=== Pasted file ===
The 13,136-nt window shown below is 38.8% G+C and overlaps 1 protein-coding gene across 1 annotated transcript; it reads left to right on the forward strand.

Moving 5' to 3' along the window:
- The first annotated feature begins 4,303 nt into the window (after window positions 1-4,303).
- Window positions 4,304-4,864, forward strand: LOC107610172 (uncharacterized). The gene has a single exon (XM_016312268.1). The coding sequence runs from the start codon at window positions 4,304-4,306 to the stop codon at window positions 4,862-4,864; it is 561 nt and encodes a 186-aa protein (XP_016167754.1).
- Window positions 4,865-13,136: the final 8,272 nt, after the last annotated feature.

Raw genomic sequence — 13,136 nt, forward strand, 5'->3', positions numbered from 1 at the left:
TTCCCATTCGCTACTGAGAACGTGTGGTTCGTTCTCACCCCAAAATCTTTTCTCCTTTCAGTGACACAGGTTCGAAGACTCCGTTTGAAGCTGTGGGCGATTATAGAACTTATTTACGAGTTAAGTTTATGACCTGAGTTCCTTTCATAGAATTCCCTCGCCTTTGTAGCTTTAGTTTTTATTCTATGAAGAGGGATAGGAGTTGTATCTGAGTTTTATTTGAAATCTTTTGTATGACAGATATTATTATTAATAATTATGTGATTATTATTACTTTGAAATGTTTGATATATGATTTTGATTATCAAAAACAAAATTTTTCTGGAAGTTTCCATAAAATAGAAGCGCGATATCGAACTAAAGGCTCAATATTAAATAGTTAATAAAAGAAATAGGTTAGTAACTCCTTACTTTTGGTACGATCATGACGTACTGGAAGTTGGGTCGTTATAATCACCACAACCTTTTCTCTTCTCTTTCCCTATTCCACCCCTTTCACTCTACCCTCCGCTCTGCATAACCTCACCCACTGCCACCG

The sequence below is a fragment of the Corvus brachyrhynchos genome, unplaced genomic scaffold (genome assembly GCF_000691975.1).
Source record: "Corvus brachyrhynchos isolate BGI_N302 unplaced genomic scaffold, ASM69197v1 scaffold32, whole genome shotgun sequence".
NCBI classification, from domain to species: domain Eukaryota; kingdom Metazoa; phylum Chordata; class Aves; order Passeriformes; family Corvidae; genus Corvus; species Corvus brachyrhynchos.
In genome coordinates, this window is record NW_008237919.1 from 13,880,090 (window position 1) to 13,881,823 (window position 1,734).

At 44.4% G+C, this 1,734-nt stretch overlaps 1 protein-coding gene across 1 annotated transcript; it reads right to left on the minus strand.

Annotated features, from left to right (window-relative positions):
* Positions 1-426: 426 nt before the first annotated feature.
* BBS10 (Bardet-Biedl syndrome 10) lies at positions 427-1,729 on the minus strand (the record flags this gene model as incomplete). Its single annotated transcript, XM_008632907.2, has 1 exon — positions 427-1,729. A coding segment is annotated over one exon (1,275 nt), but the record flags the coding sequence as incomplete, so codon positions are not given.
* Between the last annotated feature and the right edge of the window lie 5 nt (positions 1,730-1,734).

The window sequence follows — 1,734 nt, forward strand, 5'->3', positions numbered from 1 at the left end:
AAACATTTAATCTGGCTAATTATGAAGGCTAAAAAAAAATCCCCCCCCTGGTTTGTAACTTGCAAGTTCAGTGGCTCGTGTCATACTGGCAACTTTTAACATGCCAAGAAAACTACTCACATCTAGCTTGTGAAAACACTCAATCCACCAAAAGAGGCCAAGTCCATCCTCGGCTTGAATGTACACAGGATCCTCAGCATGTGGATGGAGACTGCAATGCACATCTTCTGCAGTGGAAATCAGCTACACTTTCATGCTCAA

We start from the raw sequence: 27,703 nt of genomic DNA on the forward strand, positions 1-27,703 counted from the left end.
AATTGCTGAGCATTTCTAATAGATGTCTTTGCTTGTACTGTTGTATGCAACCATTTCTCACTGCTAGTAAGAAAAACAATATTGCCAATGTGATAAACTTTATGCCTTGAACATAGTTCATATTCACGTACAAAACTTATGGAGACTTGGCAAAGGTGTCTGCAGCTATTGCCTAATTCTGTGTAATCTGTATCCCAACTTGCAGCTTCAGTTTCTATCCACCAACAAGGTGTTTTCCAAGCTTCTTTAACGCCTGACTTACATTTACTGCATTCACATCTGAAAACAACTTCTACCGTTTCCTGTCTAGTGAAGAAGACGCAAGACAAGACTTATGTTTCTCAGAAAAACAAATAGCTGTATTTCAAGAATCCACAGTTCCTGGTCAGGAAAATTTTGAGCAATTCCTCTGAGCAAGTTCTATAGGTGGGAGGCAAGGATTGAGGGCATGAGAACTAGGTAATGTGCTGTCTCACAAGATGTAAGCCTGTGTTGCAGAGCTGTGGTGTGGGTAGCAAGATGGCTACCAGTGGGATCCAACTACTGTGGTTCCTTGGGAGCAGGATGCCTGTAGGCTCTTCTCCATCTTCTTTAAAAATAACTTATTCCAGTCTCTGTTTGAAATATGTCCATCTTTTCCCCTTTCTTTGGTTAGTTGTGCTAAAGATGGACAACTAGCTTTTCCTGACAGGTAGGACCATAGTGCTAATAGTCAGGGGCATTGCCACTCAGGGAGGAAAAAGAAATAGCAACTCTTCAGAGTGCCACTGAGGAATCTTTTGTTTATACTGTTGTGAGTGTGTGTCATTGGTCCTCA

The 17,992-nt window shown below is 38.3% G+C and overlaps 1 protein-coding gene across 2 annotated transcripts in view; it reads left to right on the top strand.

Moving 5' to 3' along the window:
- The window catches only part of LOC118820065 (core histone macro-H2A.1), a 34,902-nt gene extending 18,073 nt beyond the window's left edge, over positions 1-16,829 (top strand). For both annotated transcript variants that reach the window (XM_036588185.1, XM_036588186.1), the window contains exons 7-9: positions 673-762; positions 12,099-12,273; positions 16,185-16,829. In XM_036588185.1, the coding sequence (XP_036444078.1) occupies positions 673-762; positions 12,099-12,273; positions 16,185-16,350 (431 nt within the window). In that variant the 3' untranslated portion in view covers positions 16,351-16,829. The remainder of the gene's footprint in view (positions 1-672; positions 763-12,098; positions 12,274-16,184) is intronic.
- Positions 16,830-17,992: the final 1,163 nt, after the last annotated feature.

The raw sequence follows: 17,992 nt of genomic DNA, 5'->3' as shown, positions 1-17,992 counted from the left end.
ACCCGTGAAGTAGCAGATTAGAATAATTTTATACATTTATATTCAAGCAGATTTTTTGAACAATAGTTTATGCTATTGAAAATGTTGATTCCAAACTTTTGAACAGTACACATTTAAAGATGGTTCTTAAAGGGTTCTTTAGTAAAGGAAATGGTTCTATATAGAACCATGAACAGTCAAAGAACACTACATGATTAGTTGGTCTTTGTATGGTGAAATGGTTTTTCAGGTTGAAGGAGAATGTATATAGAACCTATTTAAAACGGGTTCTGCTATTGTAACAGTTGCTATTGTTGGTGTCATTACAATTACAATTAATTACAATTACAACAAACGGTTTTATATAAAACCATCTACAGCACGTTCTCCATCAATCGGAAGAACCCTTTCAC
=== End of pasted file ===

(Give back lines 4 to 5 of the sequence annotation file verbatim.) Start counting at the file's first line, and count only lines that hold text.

- Window positions 4,304-4,864, forward strand: LOC107610172 (uncharacterized). The gene has a single exon (XM_016312268.1). The coding sequence runs from the start codon at window positions 4,304-4,306 to the stop codon at window positions 4,862-4,864; it is 561 nt and encodes a 186-aa protein (XP_016167754.1).
- Window positions 4,865-13,136: the final 8,272 nt, after the last annotated feature.